Approaching his 20-year anniversary teaching at Wharton, EMBA alumnus Steve Sammut, WG’84, is well known for his expertise on entrepreneurship. A venture partner at Burrill & Company, he’s also taught classes at Wharton ranging from intellectual property to venture capital to private equity. However, another area he focuses on is health care, particularly in emerging markets. In between classes at Wharton and work at his firm, Steve has spent much of the past two years on the ground in Nairobi, Kenya where he helped launch the first health care MBA program on the African continent at Strathmore University Business School.
Q. How did you become involved in founding the health care MBA program in Kenya?
A. Last year, Wharton helped develop a major for MBAs in health care at the Indian School of Business. In the process of helping to coordinate that program with Wharton Prof. Lawton (Robert) Burns and ISB, I learned quite a bit about how to structure a health care MBA program, especially within an emerging market. During that time, I also had occasion to be in Nairobi where I discussed this project with the dean of Strathmore University Business School. He asked if I would help them set up a health care management program, which was an exciting proposition and one I was happy to undertake.
Q. What has your role been in developing this program? Is it an EMBA format?
A. Since we started this project, I’ve been to Nairobi at least 10 times. I did the needs analysis and research required to create the curriculum. After developing the curriculum, I prepared it for submission to Kenya’s government for accreditation, which it has since received. Now, my role is to help recruit international faculty as well as teach two courses throughout this year. In addition to myself, we have a few other Wharton faculty lined up to teach, including Prof. Mark Pauly, who is one of the preeminent health economists in the world, Prof. Jonathan Kolstad, and Dr. Christopher Forrest, who also is a professor at Children’s Hospital of Philadelphia and Penn’s Perelman School of Medicine.
As for the format, it’s an EMBA program. Students attend classes for two full weeks at a time before having six weeks or two months off. Over two years, they will spend 12 two-week modules on campus.
Q. How satisfying was it to formally launch the health care MBA program in Nairobi this summer?
A. The first class we admitted has 21 students, and more than half are physicians who manage hospitals so are already very engaged in the materials and classes. You can just feel how important and urgent this field of study is to them and that is very satisfying. I knew this program would have a profound impact on health care in Africa and it’s wonderful to see the program come to fruition.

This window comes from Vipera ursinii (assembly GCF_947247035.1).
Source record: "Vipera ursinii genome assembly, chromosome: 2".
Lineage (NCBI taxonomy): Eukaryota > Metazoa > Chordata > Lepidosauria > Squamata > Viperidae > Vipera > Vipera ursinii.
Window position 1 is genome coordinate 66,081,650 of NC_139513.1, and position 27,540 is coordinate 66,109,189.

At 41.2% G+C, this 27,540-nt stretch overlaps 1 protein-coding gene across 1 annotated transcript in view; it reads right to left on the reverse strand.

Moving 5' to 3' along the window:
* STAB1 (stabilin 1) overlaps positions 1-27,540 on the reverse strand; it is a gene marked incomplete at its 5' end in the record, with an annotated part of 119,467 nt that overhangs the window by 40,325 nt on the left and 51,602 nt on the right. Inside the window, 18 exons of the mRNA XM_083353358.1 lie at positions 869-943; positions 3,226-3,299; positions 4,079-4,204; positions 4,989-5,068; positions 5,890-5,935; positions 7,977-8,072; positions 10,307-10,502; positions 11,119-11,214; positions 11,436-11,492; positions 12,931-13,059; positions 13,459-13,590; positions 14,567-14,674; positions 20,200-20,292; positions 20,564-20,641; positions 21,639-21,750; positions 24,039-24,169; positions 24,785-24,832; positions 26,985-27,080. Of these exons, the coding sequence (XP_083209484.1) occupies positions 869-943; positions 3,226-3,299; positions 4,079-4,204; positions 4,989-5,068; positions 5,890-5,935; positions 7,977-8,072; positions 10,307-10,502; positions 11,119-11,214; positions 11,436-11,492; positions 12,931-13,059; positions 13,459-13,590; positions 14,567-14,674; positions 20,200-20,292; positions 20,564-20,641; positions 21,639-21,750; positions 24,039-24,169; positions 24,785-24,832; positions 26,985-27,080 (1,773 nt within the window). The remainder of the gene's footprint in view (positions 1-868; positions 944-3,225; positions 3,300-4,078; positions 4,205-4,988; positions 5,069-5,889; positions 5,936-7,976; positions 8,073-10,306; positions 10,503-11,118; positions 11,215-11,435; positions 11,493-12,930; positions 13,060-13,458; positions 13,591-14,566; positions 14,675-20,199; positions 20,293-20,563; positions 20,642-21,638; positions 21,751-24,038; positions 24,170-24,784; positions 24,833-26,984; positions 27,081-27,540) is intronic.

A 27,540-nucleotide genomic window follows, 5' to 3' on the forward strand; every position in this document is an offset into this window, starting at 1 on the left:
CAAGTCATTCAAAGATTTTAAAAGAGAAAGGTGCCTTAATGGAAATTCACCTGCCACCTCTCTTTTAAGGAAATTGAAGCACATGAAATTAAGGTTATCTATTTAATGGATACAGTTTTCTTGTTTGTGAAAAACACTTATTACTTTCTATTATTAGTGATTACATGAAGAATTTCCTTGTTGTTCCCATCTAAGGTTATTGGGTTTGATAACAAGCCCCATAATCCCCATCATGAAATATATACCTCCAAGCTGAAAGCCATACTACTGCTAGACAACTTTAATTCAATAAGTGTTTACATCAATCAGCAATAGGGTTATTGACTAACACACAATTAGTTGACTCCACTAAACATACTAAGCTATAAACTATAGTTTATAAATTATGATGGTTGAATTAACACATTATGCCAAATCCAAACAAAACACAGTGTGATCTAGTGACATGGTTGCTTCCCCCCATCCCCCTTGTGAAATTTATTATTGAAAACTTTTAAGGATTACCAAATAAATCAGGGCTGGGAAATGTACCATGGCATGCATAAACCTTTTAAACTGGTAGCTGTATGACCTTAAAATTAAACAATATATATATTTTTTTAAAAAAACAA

Q. While you are still active in the private sector, you also have had a long teaching career at Wharton. How did that begin?
A. It goes back to 1992 when I was the intellectual property officer at Penn and ran the Center for Technology Transfer. One day I got a call from the director of Wharton’s EMBA program – Prof. Arnold “Skip” Rosoff at the time – who wanted to know if I would create and teach a course on intellectual property strategy, as a number of students had expressed an interest in that topic. I agreed and began teaching that course in 1993.
In 1997, I was asked by Prof. Ian MacMillan about creating and teaching a course on venture capital. That ended up being offered to both MBA and law students. I’ve pretty much taught a venture capital course at Wharton every year since then. Now, I teach both full-time MBA and EMBA students and have taught both in Philadelphia and San Francisco as well as occasionally the law, engineering and medical schools. This spring will be the first time I’ve taught a health care course in Wharton’s EMBA program and I am eagerly anticipating that.
Q. What do you like about teaching EMBA students?
A. Executive MBA students bring a very high level of experience to the class discussion and approach the materials with a great sense of urgency. They are looking for ways to apply that material to their work and, in some instances, are making a career change and attach themselves to the material in pretty powerful ways. It’s a great dynamic. The other unique aspect of teaching EMBA students is that when projects are assigned, they select topics that are very real world, oftentimes related to situations they are dealing with professionally. That makes the time investment that much more valuable for them and the projects very interesting to me.
Q. As an alumnus, what kind of impact has your Wharton EMBA degree made on your career?
A. It’s been immeasurable not just with career opportunities, but also in opening up a whole new intellectual framework for defining and analyzing problems and experimenting to find solutions. It’s allowed me to apply a variety of skills in an interdisciplinary way. And it’s opened up more avenues than I could ever have anticipated.